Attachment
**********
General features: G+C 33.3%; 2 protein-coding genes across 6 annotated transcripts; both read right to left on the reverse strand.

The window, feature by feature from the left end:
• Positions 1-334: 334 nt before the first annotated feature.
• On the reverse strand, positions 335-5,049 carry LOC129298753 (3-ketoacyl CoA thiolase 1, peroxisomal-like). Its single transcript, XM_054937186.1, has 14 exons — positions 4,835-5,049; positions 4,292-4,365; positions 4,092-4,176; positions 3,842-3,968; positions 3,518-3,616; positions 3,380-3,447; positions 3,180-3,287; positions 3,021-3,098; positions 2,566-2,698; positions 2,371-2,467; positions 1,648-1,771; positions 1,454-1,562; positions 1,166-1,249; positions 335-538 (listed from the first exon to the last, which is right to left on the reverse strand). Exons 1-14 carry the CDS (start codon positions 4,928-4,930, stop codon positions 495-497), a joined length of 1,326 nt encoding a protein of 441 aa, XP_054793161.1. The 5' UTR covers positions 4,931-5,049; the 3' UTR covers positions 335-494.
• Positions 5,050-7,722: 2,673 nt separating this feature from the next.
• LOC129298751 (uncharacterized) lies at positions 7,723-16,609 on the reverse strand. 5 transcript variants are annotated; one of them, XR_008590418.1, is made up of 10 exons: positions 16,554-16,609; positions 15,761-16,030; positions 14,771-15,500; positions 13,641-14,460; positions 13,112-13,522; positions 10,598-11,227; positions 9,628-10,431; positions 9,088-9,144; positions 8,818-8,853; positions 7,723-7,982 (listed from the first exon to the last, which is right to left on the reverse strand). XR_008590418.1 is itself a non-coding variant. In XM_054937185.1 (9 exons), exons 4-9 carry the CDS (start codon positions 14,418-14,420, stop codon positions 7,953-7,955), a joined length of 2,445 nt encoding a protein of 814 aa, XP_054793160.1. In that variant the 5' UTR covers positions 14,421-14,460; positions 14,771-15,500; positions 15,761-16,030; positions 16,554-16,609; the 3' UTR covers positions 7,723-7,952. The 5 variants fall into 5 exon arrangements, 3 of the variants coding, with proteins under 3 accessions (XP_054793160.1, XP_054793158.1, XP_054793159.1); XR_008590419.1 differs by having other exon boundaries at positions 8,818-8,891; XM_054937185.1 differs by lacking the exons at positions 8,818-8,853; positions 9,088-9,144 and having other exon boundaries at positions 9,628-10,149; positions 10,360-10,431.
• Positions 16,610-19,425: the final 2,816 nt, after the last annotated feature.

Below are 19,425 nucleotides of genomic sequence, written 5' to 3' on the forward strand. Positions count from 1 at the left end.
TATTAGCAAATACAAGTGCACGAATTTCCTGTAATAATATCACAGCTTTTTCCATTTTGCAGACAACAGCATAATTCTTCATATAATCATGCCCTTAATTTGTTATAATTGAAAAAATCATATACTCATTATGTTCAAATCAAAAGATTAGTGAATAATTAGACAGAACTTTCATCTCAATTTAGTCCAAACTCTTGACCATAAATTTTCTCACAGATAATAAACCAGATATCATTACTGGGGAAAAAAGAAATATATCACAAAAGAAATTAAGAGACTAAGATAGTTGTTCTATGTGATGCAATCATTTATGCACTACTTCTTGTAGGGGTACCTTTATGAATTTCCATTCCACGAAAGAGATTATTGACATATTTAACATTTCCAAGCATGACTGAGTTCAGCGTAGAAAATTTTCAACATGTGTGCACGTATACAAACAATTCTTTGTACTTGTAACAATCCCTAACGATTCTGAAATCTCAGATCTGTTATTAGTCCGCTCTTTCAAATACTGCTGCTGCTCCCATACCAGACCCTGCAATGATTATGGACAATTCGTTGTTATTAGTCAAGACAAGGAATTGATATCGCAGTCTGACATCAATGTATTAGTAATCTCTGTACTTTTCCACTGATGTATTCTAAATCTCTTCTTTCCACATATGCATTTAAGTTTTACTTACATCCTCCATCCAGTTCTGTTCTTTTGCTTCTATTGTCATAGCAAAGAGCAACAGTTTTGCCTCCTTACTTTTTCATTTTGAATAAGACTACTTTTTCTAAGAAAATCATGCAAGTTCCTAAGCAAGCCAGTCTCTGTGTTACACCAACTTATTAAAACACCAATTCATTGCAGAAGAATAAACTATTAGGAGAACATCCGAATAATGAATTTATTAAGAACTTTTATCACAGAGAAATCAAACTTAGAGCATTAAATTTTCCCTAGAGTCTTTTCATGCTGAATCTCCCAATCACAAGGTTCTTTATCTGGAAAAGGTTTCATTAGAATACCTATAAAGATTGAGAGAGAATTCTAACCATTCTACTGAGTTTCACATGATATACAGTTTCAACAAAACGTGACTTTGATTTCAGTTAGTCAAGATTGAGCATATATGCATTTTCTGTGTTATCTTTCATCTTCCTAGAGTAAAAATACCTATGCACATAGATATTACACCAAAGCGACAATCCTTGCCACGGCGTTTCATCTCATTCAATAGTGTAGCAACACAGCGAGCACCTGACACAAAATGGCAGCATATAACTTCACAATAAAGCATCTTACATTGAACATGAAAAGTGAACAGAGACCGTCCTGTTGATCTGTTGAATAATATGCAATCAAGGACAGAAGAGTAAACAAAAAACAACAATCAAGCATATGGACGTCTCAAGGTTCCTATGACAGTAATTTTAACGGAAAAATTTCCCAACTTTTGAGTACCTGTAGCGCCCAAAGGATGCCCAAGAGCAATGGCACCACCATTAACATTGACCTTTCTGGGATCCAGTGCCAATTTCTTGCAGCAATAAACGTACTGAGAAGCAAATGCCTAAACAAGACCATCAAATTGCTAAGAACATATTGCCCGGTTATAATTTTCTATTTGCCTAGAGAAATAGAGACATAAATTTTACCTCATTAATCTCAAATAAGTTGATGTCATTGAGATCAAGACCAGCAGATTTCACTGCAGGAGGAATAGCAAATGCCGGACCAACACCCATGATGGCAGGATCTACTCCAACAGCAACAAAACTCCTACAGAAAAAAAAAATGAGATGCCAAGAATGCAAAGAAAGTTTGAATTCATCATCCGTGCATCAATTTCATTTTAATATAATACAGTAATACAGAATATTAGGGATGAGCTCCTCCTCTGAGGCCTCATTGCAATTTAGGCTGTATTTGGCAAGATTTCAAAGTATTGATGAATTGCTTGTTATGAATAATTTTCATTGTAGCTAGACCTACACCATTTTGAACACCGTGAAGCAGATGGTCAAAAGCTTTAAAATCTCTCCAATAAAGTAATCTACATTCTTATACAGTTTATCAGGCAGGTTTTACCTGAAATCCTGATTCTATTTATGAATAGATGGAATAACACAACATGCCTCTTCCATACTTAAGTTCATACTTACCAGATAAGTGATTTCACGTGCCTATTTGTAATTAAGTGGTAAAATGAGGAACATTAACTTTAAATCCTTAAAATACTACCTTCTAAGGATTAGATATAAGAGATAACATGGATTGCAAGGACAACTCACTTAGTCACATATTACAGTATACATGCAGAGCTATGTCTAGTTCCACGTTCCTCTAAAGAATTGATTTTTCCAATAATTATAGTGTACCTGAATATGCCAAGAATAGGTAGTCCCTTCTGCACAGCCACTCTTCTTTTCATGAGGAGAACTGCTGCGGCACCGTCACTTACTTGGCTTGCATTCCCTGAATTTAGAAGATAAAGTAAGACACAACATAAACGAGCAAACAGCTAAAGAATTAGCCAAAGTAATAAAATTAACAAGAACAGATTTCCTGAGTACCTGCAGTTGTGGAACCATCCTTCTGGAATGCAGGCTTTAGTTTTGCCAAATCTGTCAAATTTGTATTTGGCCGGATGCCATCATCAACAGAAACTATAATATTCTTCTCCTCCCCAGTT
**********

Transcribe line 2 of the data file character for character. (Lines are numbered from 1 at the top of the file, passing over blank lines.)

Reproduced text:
The window, feature by feature from the left end: